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Equine Practice
Treatment of skin disease in the horse
  1. Sue Paterson

    Sue Paterson graduated from Cambridge in 1984. She is a partner at the Rutland House Veterinary Hospital in St Helens where she has run the dermatology referral service for the past 10 years, although equine cases are seen at the Ashbrook Equine Hospital in Knutsford. She holds the RCVS and European diplomas in veterinary dermatology and is a recognised RCVS and European College of Veterinary Dermatology Specialist in Veterinary Dermatology.

2. Topical therapy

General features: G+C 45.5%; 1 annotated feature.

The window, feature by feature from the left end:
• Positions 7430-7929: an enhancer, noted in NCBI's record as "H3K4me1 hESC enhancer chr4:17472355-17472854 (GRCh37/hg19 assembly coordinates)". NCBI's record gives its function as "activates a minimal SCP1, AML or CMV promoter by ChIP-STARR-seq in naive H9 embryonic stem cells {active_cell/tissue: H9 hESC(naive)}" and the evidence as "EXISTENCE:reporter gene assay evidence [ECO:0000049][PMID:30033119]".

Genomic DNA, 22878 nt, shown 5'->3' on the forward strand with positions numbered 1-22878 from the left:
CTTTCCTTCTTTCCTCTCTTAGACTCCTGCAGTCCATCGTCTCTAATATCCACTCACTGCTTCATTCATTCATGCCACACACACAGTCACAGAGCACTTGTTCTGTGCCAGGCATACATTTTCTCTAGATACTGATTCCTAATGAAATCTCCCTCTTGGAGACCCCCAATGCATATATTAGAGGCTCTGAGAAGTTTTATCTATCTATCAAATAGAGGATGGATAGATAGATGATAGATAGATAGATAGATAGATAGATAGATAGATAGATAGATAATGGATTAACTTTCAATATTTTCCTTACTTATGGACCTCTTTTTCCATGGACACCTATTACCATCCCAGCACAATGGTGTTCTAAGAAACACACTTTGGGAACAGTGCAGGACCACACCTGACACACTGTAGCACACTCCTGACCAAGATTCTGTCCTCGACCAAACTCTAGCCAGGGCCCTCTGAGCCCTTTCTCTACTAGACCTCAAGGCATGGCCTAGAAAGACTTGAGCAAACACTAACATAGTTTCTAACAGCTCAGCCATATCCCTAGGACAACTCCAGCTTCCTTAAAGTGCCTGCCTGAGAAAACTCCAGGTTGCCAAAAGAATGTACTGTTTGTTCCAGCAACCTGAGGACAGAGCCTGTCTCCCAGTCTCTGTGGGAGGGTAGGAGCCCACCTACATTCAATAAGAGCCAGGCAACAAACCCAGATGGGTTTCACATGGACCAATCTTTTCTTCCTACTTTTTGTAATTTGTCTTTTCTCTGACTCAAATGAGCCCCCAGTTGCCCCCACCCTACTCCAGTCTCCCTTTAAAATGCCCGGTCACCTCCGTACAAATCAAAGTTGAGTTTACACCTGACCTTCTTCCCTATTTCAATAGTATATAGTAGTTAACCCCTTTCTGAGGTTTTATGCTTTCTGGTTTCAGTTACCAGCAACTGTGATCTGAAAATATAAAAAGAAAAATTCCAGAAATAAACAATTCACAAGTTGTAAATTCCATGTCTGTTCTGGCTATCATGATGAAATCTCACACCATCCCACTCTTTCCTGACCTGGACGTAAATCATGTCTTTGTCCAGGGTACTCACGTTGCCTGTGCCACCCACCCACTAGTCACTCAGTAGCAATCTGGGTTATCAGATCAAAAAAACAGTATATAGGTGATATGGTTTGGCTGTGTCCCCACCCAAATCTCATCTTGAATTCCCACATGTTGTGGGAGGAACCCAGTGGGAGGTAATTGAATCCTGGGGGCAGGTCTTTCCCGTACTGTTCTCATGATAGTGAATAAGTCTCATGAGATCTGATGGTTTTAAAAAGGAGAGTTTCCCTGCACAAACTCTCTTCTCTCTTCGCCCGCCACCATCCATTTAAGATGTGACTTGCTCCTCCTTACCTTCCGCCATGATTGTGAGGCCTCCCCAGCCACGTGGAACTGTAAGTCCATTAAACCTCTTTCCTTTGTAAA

TOPICAL therapy in small animals is an area that has received much attention over the past decade. There is a large range of topical dermatological products available to treat both the cat and dog, and plenty of published guidance on their usage. The horse, in comparison, has remained neglected. This is particularly disappointing as many owners routinely groom and shampoo their horses, purchasing products from their local animal feed wholesaler or saddler rather than their veterinary surgeon. The author uses many small animal products for horses and has found them to be safe and highly effective. However, even when recommended by a veterinary surgeon, clients may be reluctant to use products which do not carry specific indications for the horse. Topical therapy should not, where possible, be used as symptomatic therapy in place of a proper investigation and a specific diagnosis. In all cases, the attending veterinary surgeon should obtain a minimum database of skin scrapings, fungal culture and cytology. Topical therapy may be used to offer relief while the results of diagnostic tests are awaited and can then be used to augment other forms of treatment. In some circumstances, it can be used as the sole form of therapy. This article describes the use of topical therapy in the management of infectious, allergic, immunemediated and seborrhoeic disorders. Systemic therapy of equine skin disease was discussed in Part 1, published in the last issue (February 2003, pp 86-91).

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